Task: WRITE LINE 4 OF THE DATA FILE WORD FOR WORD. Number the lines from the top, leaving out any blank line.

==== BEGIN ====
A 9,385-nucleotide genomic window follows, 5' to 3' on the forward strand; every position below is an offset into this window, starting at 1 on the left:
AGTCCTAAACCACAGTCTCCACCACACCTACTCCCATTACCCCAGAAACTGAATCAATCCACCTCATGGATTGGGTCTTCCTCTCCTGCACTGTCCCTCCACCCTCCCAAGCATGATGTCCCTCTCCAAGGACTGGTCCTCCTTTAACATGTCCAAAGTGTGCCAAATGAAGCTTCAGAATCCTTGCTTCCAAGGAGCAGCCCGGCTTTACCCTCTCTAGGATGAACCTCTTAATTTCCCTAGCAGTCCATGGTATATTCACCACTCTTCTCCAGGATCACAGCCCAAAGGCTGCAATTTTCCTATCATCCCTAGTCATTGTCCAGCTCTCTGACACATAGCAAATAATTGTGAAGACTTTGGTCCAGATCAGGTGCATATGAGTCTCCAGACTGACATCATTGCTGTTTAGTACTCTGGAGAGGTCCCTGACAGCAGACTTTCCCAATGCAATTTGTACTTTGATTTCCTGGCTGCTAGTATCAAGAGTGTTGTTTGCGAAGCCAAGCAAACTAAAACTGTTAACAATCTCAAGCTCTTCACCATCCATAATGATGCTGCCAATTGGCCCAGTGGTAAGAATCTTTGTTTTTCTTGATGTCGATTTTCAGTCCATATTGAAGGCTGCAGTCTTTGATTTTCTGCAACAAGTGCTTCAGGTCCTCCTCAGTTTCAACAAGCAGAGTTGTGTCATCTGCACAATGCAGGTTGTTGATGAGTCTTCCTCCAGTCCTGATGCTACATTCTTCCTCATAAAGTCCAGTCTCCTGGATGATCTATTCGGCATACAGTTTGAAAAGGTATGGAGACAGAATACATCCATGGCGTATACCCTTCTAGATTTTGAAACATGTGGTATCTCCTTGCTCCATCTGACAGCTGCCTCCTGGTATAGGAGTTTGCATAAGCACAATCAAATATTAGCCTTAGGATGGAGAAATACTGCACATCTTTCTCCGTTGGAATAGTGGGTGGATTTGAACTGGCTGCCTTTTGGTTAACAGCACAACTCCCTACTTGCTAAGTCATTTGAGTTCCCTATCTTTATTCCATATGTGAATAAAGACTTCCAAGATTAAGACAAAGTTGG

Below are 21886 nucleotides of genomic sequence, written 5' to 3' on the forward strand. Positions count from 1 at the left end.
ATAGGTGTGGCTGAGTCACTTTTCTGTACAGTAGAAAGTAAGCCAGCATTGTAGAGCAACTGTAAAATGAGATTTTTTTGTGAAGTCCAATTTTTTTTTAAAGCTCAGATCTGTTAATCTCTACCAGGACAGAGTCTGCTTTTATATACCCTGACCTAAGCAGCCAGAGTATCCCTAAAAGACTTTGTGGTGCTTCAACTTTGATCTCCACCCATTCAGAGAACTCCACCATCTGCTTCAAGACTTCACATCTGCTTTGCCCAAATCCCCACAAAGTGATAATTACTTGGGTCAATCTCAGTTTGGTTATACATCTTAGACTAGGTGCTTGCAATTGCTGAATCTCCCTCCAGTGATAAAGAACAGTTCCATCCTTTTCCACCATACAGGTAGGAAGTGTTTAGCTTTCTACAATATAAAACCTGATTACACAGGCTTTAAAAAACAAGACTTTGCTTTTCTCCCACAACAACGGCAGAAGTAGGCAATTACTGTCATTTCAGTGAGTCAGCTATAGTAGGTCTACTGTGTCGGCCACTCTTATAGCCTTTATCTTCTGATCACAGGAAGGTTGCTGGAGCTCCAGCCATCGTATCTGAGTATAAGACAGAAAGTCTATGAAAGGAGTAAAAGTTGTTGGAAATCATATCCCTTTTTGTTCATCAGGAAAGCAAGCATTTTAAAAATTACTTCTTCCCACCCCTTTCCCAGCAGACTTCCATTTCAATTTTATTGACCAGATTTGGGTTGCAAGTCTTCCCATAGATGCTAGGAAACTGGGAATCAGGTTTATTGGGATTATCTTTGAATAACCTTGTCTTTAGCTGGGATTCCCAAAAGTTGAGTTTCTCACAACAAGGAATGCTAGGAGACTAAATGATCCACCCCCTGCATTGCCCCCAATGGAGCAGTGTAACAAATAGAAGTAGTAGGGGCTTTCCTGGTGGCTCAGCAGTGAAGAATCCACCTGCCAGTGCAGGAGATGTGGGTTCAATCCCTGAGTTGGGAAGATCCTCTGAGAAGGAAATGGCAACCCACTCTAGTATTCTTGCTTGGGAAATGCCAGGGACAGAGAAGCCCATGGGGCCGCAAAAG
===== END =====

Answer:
ATAGGTGTGGCTGAGTCACTTTTCTGTACAGTAGAAAGTAAGCCAGCATTGTAGAGCAACTGTAAAATGAGATTTTTTTGTGAAGTCCAATTTTTTTTTAAAGCTCAGATCTGTTAATCTCTACCAGGACAGAGTCTGCTTTTATATACCCTGACCTAAGCAGCCAGAGTATCCCTAAAAGACTTTGTGGTGCTTCAACTTTGATCTCCACCCATTCAGAGAACTCCACCATCTGCTTCAAGACTTCACATCTGCTTTGCCCAAATCCCCACAAAGTGATAATTACTTGGGTCAATCTCAGTTTGGTTATACATCTTAGACTAGGTGCTTGCAATTGCTGAATCTCCCTCCAGTGATAAAGAACAGTTCCATCCTTTTCCACCATACAGGTAGGAAGTGTTTAGCTTTCTACAATATAAAACCTGATTACACAGGCTTTAAAAAACAAGACTTTGCTTTTCTCCCACAACAACGGCAGAAGTAGGCAATTACTGTCATTTCAGTGAGTCAGCTATAGTAGGTCTACTGTGTCGGCCACTCTTATAGCCTTTATCTTCTGATCACAGGAAGGTTGCTGGAGCTCCAGCCATCGTATCTGAGTATAAGACAGAAAGTCTATGAAAGGAGTAAAAGTTGTTGGAAATCATATCCCTTTTTGTTCATCAGGAAAGCAAGCATTTTAAAAATTACTTCTTCCCACCCCTTTCCCAGCAGACTTCCATTTCAATTTTATTGACCAGATTTGGGTTGCAAGTCTTCCCATAGATGCTAGGAAACTGGGAATCAGGTTTATTGGGATTATCTTTGAATAACCTTGTCTTTAGCTGGGATTCCCAAAAGTTGAGTTTCTCACAACAAGGAATGCTAGGAGACTAAATGATCCACCCCCTGCATTGCCCCCAATGGAGCAGTGTAACAAATAGAAGTAGTAGGGGCTTTCCTGGTGGCTCAGCAGTGAAGAATCCACCTGCCAGTGCAGGAGATGTGGGTTCAATCCCTGAGTTGGGAAGATCCTCTGAGAAGGAAATGGCAACCCACTCTAGTATTCTTGCTTGGGAAATGCCAGGGACAGAGAAGCCCATGGGGCCGCAAAAG